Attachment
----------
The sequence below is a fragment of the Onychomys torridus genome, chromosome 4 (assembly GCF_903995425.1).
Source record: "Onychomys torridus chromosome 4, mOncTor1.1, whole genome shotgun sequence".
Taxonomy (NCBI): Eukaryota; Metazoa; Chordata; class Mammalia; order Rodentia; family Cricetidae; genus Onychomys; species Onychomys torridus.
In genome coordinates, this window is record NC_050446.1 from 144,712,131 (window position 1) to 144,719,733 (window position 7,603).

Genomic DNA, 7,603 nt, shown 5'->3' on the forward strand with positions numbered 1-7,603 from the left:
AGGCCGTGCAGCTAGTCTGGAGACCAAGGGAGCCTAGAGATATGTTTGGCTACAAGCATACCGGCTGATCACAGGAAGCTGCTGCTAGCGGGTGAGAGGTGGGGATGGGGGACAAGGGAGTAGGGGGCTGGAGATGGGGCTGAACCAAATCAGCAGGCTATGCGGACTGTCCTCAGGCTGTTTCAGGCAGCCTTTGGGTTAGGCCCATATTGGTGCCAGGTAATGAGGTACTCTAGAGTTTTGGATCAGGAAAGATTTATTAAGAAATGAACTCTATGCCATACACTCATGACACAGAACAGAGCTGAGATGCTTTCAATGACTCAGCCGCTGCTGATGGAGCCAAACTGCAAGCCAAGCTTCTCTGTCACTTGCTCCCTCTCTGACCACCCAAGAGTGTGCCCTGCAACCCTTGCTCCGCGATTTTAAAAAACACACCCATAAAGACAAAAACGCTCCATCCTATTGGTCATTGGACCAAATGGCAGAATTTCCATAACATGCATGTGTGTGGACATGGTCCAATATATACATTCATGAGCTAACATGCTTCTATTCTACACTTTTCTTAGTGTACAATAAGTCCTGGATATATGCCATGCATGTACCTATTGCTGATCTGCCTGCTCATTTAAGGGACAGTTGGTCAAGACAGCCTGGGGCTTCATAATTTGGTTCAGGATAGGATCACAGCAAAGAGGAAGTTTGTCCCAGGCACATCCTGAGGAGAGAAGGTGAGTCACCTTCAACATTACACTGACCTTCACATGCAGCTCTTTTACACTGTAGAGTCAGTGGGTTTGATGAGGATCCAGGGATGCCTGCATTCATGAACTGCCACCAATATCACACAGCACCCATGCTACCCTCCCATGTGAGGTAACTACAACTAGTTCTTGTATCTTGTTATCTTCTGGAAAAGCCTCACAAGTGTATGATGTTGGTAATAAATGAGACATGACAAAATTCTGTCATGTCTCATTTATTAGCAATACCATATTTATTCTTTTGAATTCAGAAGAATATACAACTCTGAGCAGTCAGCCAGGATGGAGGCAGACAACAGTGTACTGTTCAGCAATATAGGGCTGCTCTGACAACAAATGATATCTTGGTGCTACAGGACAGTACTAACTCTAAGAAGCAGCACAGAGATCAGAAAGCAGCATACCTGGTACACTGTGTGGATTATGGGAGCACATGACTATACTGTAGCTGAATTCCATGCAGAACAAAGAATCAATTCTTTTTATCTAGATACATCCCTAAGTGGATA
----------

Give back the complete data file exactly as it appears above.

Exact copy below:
The sequence below is a fragment of the Onychomys torridus genome, chromosome 4 (assembly GCF_903995425.1).
Source record: "Onychomys torridus chromosome 4, mOncTor1.1, whole genome shotgun sequence".
Taxonomy (NCBI): Eukaryota; Metazoa; Chordata; class Mammalia; order Rodentia; family Cricetidae; genus Onychomys; species Onychomys torridus.
In genome coordinates, this window is record NC_050446.1 from 144,712,131 (window position 1) to 144,719,733 (window position 7,603).

Genomic DNA, 7,603 nt, shown 5'->3' on the forward strand with positions numbered 1-7,603 from the left:
AGGCCGTGCAGCTAGTCTGGAGACCAAGGGAGCCTAGAGATATGTTTGGCTACAAGCATACCGGCTGATCACAGGAAGCTGCTGCTAGCGGGTGAGAGGTGGGGATGGGGGACAAGGGAGTAGGGGGCTGGAGATGGGGCTGAACCAAATCAGCAGGCTATGCGGACTGTCCTCAGGCTGTTTCAGGCAGCCTTTGGGTTAGGCCCATATTGGTGCCAGGTAATGAGGTACTCTAGAGTTTTGGATCAGGAAAGATTTATTAAGAAATGAACTCTATGCCATACACTCATGACACAGAACAGAGCTGAGATGCTTTCAATGACTCAGCCGCTGCTGATGGAGCCAAACTGCAAGCCAAGCTTCTCTGTCACTTGCTCCCTCTCTGACCACCCAAGAGTGTGCCCTGCAACCCTTGCTCCGCGATTTTAAAAAACACACCCATAAAGACAAAAACGCTCCATCCTATTGGTCATTGGACCAAATGGCAGAATTTCCATAACATGCATGTGTGTGGACATGGTCCAATATATACATTCATGAGCTAACATGCTTCTATTCTACACTTTTCTTAGTGTACAATAAGTCCTGGATATATGCCATGCATGTACCTATTGCTGATCTGCCTGCTCATTTAAGGGACAGTTGGTCAAGACAGCCTGGGGCTTCATAATTTGGTTCAGGATAGGATCACAGCAAAGAGGAAGTTTGTCCCAGGCACATCCTGAGGAGAGAAGGTGAGTCACCTTCAACATTACACTGACCTTCACATGCAGCTCTTTTACACTGTAGAGTCAGTGGGTTTGATGAGGATCCAGGGATGCCTGCATTCATGAACTGCCACCAATATCACACAGCACCCATGCTACCCTCCCATGTGAGGTAACTACAACTAGTTCTTGTATCTTGTTATCTTCTGGAAAAGCCTCACAAGTGTATGATGTTGGTAATAAATGAGACATGACAAAATTCTGTCATGTCTCATTTATTAGCAATACCATATTTATTCTTTTGAATTCAGAAGAATATACAACTCTGAGCAGTCAGCCAGGATGGAGGCAGACAACAGTGTACTGTTCAGCAATATAGGGCTGCTCTGACAACAAATGATATCTTGGTGCTACAGGACAGTACTAACTCTAAGAAGCAGCACAGAGATCAGAAAGCAGCATACCTGGTACACTGTGTGGATTATGGGAGCACATGACTATACTGTAGCTGAATTCCATGCAGAACAAAGAATCAATTCTTTTTATCTAGATACATCCCTAAGTGGATA